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Is Malingering Or Pretending to Be Sick An Issue In Nigerian Courts?

As a result of the peculiar, irregular, or not straightforwardly ways of systems and institutions in Nigeria the environment remains an anomaly.

The Nigerian judiciary is an example of this anomalous ways where in criminal matters a defendant on trial, a lawyer on a case, or a trial judge on a sudden basis, will report being sick and will not show up in court. Yes, it is true.

Especially in the case of a defendant of high status in the society, he or she can easily get medical report issued by a medical doctor, instructing the court that the defendant-patient is not well enough to appear in court, and some of these letters of medical excuse have been known to be written by compromised physicians.

In some cases, the medical excuse letters to the courts contains very serious and exaggerated symptoms with no average time or duration for the defendant to be well enough to resume trial.

In fact, there are occasions when a legitimately practicing physician advice the court that the sickness is so serious that the treatment should take place in a foreign country since there are no good hospitals in the whole of Nigeria, including the Doctor’s place of practice. Good God!

Whereby some judges suspect or speculate whether a medical report was written in good fate, some defendants who are supposed to be on “bed rest” will come into the courtroom with the support of a cane, some in a wheelchair or other forms of mobility aids.

In situations like these, the question of malingering is raised.

But Psychologists and psychiatrists don’t want to overlook any actual physical or psychological conditions in a person, as such malingering is often hard to diagnose.

Malingering is the faking of a sickness for an ulterior motive, personal gain or trying to avoid something unpleasant like a criminal case and legal action.

Malingers are known to engage in producing false physical or psychological symptoms or exaggerating existing symptoms with the expectations of being rewarded in some way.

Malingering is not a clinical or psychiatric disorder, and it is not due to psychological illness.

Malingering is not like what is called Munchausen syndrome, a type of a mental disorder in which a person repeatedly and deliberately acts as if they have a physical or psychological illness when they are not actually sick.

To detect malingerers in the context of a criminal case or workplace which is essentially about being absent and citing illness or injury there are certain ways a psychologist especially can assist the courts.

An independent medical doctor, psychiatrist or psychologist should be retained by the court for a fee and the clinician as they are all called, will do a follow-up exam to check for inconsistencies between someone’s description of their symptoms and what the doctor finds during an examination.

The clinician through an open-ended interview approach will try to get a timeline of any behavioral, emotional, or social affairs that the person has being involved with.

The clinician, a clinical psychologist especially who uses different testing tools, needs to assess if the subject has an anti-social personality disorder, meaning a long-term pattern of exploiting, or violating the rights of others, a pattern of acting hilarious and charming, flattering others, manipulating other people’s emotions, exhibiting arrogance, irritability, deceitfulness, and showing lack of remorse.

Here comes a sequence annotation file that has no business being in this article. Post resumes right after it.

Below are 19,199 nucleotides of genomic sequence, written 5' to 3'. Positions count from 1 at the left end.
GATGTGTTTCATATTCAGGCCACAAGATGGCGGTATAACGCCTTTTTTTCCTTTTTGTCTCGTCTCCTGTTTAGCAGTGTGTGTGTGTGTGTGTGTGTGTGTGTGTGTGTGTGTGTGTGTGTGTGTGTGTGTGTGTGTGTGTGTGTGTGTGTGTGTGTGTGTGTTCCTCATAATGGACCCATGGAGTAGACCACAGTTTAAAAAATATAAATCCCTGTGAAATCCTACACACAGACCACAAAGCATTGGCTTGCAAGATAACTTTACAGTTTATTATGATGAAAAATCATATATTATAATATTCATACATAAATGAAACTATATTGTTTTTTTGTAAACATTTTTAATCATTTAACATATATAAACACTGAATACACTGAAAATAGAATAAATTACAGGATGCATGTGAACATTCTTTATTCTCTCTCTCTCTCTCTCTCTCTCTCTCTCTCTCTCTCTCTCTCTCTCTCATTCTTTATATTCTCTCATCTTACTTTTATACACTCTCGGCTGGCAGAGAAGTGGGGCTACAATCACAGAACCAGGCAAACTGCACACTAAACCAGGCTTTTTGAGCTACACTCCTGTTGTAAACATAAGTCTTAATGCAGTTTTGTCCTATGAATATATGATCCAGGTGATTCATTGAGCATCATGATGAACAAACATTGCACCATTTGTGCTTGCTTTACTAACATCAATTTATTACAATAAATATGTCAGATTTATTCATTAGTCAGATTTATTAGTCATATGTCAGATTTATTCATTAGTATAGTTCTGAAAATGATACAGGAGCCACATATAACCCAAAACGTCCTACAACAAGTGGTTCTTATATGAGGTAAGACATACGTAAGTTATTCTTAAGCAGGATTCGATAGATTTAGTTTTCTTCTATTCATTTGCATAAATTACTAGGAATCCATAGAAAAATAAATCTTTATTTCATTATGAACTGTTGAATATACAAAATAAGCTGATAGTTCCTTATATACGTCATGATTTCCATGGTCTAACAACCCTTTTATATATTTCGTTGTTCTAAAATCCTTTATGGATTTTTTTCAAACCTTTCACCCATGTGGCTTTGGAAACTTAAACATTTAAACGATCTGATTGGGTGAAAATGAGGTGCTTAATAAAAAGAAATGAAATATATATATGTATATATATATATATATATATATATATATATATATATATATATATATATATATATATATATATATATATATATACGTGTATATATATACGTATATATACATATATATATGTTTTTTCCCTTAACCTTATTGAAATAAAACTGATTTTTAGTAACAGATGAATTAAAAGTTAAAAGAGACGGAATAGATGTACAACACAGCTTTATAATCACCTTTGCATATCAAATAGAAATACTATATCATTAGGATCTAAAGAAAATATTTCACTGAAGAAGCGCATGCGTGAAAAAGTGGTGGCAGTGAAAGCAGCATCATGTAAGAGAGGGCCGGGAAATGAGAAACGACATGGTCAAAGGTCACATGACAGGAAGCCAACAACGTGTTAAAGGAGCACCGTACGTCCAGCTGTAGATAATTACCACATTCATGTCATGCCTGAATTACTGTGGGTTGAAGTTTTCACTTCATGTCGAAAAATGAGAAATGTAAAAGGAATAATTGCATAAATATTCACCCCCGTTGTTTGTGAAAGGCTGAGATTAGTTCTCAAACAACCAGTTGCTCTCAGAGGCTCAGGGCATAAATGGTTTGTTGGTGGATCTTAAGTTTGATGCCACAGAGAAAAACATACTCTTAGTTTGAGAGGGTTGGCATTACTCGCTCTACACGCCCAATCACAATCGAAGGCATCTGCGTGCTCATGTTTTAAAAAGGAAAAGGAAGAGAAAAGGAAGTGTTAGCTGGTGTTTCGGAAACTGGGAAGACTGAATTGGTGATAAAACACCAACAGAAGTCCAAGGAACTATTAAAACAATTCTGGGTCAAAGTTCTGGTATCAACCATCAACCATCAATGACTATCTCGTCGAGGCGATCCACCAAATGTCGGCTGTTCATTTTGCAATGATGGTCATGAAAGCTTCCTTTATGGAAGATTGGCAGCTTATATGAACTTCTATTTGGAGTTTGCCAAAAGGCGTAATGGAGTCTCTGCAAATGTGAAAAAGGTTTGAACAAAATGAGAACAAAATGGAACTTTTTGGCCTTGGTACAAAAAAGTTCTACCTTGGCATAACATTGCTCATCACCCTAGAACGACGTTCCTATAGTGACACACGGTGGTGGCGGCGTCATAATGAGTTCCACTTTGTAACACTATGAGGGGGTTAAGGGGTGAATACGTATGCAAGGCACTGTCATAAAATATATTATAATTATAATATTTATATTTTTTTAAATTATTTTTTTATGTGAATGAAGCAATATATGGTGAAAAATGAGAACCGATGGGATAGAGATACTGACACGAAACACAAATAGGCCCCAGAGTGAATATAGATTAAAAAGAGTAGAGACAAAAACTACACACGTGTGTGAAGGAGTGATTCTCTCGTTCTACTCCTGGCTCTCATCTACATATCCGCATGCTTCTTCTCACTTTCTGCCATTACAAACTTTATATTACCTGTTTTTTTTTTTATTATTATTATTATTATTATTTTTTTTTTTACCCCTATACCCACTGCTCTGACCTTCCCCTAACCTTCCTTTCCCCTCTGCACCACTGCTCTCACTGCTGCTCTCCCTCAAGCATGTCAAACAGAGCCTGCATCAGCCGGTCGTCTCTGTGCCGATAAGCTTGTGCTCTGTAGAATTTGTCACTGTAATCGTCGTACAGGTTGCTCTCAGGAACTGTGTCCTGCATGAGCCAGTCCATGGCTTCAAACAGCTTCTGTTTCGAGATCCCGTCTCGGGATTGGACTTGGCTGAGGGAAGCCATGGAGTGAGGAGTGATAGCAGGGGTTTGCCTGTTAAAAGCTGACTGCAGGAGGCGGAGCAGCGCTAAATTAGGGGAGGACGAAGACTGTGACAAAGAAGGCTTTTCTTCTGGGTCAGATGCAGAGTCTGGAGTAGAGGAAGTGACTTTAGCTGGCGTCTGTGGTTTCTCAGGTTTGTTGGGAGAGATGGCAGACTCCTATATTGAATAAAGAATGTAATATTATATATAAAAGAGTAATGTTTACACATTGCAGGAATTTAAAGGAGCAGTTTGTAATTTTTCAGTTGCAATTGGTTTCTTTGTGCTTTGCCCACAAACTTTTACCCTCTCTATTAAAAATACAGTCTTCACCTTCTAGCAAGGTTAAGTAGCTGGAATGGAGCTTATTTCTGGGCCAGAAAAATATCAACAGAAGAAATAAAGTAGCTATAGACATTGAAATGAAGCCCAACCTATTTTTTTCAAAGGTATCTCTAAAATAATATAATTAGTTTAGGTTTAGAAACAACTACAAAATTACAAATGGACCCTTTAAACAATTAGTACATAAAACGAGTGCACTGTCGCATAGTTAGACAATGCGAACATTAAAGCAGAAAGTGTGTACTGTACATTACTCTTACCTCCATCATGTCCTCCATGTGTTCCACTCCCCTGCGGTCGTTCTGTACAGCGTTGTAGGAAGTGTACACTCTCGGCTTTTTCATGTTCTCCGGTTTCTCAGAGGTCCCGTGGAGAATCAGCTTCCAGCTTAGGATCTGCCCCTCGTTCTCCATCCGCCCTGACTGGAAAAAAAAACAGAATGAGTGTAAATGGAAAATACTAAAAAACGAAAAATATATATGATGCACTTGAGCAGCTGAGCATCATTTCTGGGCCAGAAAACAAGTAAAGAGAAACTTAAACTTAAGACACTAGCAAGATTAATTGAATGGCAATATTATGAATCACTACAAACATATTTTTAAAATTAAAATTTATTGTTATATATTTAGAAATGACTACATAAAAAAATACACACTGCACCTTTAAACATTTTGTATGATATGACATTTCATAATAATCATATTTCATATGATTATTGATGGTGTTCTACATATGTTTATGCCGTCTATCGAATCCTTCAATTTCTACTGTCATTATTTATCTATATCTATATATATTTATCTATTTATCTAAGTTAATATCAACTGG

Again, for the court systems in Nigeria to remain healthy, functional, and productive, issues of malingering in defendants must be addressed professionally. Unscrupulous behaviors from doctors, magistrates, registrars, and judges that manifest in court settings can be reduced with ethical behavior, time management, and stress reduction trainings.

There is need to monitor behaviors of possible criminal medical malpractice among doctors.

Whether it is defendant, a judge or doctor that is involved in misconduct such acts must be exposed followed by real consequences for the purpose of general deterrence and enhancing the criminal justice system.

John Egbeazien Oshodi who was born in Uromi, Edo State in Nigeria, is an American based Police/Prison Scientist and Forensic/Clinical/Legal Psychologist. A government Consultant on matters of forensic-clinical adult/child psychological services in the USA; Chief Educator and Clinician at the Transatlantic Enrichment and Refresher Institute, an Online Lifelong Center for Personal, Professional and Career Development. A former Interim Associate Dean/Assistant Professor at the Broward College, Florida. The Founder of the Dr. John Egbeazien Oshodi Foundation, Center for Psychological Health and Behavioral Change in African settings. In 2011, he introduced the State-of-the-Art Forensic Psychology into Nigeria through N.U.C and the Nasarawa State University where he served in the Department of Psychology as an Associate Professor. The Development Professor and International Liaison Consultant at the African University of Benin, and a Virtual Faculty at the ISCOM University, Benin of Republic. Founder of the Proposed Transatlantic Egbeazien University (TEU) of Values and Ethics, a digital project of Truth, Ethics, Openness. Author of over 40 academic publications/creations, at least 200 public opinion writeups on African issues, and various books.

Prof John Egbeazien Oshodi, a forensic psychologist based in the United States, wrote in via transeuniversity@gmail.com

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